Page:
Life Is Good
Flogging Molly = The Pogues x (The Clash + The Dubliners) / Johnny Cash
You know, most everyone knows who Flogging Molly are, and why shouldn’t they? Granted, they weren’t the first to infuse the punk aesthetic with tin whistles, violins, and accordions—bands like The Tossers, The Mahones and The Real McKenzies had already charged up their Irish pub sound with an aggressive punk rock vibe years before Flogging Molly had formed. While they didn’t exactly invent the alleged Celtic punk genre, they perfected it by writing songs that were catchier with their vocal and musical melodies with deep, poetic and often very grim lyrics which absolved them of being pigeonholed as a Celtic punk act and rather as a band whose sound is simply defined as themselves.
For me, there is no bad Flogging Molly album, just albums that I like more than others. I love their first two albums Swagger (2000) and Drunken Lullabies (2002) with their mix of party-hearty drinking anthems and lead singer Dave King’s tributes to his parents and tales of living in exile whilst in the United States. I loved the somewhat darker, more socio-political themes from Float (2008) and Speed of Darkness  that came as a result of my favorite album Within a Mile of Home (2004), which I feel is still the best representation of Flogging Molly as it holds an even mix of all the aforementioned thematic elements. Naturally, there’s very little this band can do to disappoint me (unless they stopped making music altogether), so I was excited to hear how their first album in six years was going to sound. I had already been given a taste of it with the teaser tracks floating around the internet, but this was the first time I would hear Life is Good in its entirety.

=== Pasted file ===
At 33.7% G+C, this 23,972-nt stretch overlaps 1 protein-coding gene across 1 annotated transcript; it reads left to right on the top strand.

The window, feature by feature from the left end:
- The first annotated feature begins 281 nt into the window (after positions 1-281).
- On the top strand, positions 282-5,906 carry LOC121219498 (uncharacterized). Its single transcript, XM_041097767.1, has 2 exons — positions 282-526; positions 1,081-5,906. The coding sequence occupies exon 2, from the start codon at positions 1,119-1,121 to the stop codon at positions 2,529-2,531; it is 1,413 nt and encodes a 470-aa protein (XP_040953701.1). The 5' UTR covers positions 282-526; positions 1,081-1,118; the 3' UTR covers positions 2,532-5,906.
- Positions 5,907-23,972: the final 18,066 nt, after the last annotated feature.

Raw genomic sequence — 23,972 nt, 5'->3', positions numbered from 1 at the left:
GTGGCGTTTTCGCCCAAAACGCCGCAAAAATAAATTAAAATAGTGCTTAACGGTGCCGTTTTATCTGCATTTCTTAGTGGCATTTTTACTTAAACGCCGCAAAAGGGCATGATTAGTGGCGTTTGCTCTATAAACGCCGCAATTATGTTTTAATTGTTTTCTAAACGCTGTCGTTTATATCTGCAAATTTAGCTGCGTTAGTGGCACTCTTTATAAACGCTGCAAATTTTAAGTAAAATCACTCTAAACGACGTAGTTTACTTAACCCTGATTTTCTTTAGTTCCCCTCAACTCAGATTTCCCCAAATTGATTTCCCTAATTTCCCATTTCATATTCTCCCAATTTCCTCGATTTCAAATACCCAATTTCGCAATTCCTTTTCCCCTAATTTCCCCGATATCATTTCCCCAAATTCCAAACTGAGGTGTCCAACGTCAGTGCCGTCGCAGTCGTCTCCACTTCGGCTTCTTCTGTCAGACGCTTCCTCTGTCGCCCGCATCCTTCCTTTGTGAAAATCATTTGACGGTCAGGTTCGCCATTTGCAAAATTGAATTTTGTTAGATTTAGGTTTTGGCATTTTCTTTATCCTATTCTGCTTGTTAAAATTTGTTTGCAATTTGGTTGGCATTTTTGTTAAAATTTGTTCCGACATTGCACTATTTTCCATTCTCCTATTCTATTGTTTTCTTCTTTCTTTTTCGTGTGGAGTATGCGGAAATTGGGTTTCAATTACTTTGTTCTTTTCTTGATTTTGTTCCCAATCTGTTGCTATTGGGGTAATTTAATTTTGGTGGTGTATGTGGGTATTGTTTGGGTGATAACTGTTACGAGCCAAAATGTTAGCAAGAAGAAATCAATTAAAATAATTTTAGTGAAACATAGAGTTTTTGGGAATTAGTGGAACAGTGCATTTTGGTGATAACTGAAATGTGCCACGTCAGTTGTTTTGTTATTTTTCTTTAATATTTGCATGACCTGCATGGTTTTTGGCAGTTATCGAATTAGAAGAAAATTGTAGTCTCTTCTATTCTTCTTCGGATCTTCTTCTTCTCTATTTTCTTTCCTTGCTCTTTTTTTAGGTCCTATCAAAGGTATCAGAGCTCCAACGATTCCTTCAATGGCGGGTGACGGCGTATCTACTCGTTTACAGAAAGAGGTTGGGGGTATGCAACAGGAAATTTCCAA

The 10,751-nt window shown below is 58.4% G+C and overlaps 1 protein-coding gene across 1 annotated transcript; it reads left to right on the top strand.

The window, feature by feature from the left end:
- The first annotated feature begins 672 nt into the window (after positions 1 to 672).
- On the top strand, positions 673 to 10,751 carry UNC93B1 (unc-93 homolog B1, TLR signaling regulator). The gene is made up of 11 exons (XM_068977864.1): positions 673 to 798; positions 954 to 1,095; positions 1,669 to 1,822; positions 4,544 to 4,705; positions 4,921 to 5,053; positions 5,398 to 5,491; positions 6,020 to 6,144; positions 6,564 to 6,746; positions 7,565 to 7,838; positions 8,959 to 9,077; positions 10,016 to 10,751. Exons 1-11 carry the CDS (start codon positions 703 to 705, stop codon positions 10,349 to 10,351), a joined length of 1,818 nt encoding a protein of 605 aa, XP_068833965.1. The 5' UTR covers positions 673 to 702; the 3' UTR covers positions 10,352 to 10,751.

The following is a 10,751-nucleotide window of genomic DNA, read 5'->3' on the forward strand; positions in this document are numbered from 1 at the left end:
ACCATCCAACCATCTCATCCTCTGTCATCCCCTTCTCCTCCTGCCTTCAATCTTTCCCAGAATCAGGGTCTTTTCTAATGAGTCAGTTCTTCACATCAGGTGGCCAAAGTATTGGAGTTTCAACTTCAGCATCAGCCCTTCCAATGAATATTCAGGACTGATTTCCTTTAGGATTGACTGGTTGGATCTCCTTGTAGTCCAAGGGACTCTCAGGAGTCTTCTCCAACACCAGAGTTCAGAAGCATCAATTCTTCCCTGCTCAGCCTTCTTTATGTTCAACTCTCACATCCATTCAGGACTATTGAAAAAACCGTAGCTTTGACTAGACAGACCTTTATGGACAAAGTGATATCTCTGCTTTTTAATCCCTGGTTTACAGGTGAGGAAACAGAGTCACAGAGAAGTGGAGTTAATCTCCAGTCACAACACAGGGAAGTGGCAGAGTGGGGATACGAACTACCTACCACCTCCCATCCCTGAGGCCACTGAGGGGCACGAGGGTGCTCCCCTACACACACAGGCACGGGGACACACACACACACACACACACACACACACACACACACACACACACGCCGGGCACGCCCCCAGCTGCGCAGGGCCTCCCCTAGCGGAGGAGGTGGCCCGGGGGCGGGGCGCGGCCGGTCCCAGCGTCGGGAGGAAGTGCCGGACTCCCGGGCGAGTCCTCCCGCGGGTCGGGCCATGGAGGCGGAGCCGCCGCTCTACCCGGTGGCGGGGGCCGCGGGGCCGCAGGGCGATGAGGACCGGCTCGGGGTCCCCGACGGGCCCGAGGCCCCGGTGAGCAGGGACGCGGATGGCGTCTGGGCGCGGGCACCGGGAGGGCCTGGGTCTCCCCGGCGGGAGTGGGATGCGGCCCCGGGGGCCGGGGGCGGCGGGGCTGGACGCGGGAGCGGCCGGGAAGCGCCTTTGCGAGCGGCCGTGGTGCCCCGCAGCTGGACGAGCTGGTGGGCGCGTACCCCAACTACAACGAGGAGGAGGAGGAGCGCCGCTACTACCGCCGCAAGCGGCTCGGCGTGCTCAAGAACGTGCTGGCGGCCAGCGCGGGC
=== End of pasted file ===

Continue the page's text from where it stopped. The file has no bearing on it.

The album opens up with “There’s Nothing Left Pt. 1”—arguably the first proper Flogging Molly intro track with its straight up Irish folk approach focusing on building up their sound rather than jumping right into it. Then, Flogging Molly’s signature sound comes in with “The Hand of John L. Sullivan,” which tells a story of a man by the name of Jim Casey who liked to shake hands with the boxing champion. “Guns of Jericho” is more somber with Matt Hensley’s accordion and Bridget Reagan’s fiddle carrying the melodies front and center while “Crushed (Hostile Nations)” is one heavy scorcher with Dennis Casey’s power chords exploding in every chorus—while stylistically different, both represent brutal portrayals of the turmoil in our current global situation. “Reptiles (We Woke Up)” builds upon itself with each instrument coming in between a rallying, chant-heavy chorus instilling the message of optimism with its lyrics, giving me goosebumps in the process. The title track carries on that same message while also touching on the anomaly that even in its most painful moments, life, indeed, is still good.
Put simply, Life is Good is another step in the band’s evolution—they cut down a lot on the punk rock aggression that was more eminent in their previous albums, putting more emphasis on their songwriting and lyricism with slower paced songs. The funny thing about Flogging Molly is, while I do see them as one of the biggest innovators of the Celtic punk subgenre, I can’t bring myself to call them just that. Every time I listen to Flogging Molly, it sounds so much more than just punk rock with traditional Irish instruments. There’s a strong sense of musicianship and passion that goes into their music, and even though I can’t always put my finger on it, I always hear differences on every album.—Eric U. Norris